Thermistor board

Thermistor board

- File download link:

- General device description: Its the Temperature_Sensor_2_0. This incorporates the required components to add a second thermistor to EC 2.2. So the heated bed can be measured with one thermistor and the extruder with the other.

- Significant changes: None. Connector pins. Single sided. This is just for the purpose to get the toner transfer images.

- Specific comments for DIY: R3 is 1k just for the led, and in using R1 and R2 there is some liberty. Either have r1=680 and r2=1k6 or use r1=0 and r2=4k7 as in EC2.2 and usual reprap. Either way, when using the python code to make the table, the correct r1 and r2 should be entered, and consider the adc difference between the cases. Some .100 pins would fit directly on A6-A7 connectors and ultimatelly with just a cap and r2 can be soldered directly on top of pins - no pcb needed. Extra care on connector pinout: Gnd-5v-Sig.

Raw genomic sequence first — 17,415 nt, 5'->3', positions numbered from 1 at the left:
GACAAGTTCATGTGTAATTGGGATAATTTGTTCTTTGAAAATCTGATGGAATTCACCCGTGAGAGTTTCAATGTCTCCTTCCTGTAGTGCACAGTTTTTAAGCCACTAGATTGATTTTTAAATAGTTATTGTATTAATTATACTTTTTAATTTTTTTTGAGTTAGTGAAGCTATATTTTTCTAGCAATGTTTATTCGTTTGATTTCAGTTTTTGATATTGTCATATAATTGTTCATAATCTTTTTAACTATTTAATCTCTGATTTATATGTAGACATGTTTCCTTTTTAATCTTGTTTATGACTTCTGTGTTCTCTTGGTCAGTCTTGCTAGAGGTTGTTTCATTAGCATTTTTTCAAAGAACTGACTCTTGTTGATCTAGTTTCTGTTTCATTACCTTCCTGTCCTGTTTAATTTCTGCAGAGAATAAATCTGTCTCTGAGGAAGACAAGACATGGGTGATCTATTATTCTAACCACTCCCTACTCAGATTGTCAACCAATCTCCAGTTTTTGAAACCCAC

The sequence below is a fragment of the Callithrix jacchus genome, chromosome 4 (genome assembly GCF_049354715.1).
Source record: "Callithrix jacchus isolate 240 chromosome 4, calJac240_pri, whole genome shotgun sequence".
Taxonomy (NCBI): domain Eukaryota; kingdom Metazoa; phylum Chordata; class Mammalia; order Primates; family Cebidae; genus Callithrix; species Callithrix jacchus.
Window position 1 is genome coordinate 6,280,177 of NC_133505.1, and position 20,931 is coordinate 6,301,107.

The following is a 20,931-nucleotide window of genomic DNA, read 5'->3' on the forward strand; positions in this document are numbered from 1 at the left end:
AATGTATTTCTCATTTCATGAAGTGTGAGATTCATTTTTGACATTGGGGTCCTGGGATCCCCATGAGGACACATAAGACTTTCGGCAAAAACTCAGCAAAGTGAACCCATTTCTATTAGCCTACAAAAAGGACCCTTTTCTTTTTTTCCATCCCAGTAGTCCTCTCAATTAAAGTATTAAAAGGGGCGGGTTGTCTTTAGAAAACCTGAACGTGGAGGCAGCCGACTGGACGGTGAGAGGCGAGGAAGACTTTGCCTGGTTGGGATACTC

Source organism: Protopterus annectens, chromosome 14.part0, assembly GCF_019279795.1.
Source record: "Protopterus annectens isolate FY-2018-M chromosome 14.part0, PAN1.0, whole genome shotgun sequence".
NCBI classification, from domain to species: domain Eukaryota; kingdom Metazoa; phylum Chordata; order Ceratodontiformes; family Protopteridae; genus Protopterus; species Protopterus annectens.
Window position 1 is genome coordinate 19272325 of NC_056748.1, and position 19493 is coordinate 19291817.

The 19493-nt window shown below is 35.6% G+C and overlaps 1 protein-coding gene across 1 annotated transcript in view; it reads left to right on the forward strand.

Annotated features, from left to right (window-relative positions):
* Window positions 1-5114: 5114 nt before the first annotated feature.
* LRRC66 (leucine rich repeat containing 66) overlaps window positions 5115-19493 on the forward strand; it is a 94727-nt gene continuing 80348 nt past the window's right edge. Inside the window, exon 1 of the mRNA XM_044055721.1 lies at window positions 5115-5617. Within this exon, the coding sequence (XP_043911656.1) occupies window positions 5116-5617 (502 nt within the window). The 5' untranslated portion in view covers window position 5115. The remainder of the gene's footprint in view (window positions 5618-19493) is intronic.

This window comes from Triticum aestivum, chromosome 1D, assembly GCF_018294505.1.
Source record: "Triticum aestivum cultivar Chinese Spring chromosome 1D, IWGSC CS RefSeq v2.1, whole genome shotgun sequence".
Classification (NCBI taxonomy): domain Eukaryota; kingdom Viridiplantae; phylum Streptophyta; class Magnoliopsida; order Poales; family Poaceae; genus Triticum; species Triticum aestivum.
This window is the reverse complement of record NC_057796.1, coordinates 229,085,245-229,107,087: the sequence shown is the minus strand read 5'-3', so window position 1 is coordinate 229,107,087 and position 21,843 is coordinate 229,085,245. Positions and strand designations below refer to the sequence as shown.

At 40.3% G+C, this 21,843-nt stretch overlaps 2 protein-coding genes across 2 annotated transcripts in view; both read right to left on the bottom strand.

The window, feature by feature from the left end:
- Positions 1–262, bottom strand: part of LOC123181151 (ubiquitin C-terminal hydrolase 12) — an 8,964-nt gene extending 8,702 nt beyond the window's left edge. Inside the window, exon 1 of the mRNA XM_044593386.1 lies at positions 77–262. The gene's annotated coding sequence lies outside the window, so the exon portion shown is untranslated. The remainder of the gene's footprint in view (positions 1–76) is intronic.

Thermocouple MAX6675 board

Thermistor board

- File download link:

- General device description: I guess this is how max6675 thermocouple board would look like. And i really mean "i guess" - as i dont have the ic to test. Max6675 is a little different, it uses SPI to talk to mcu thus it needs more pins than ad595, but in exchange it has its own built-in adc.

- Significant changes: None. Pulled from the depths of the svn. Added a cap and a resistor - hopefully in the right places.

- Specific comments for DIY: Single sided. The JP is for the flying lead noted with "sig" (just as a manner of notation compatible with the other thermocouple and thermistor boards). If any1 can test it, and this board has issues, or any tips to improve it - say something.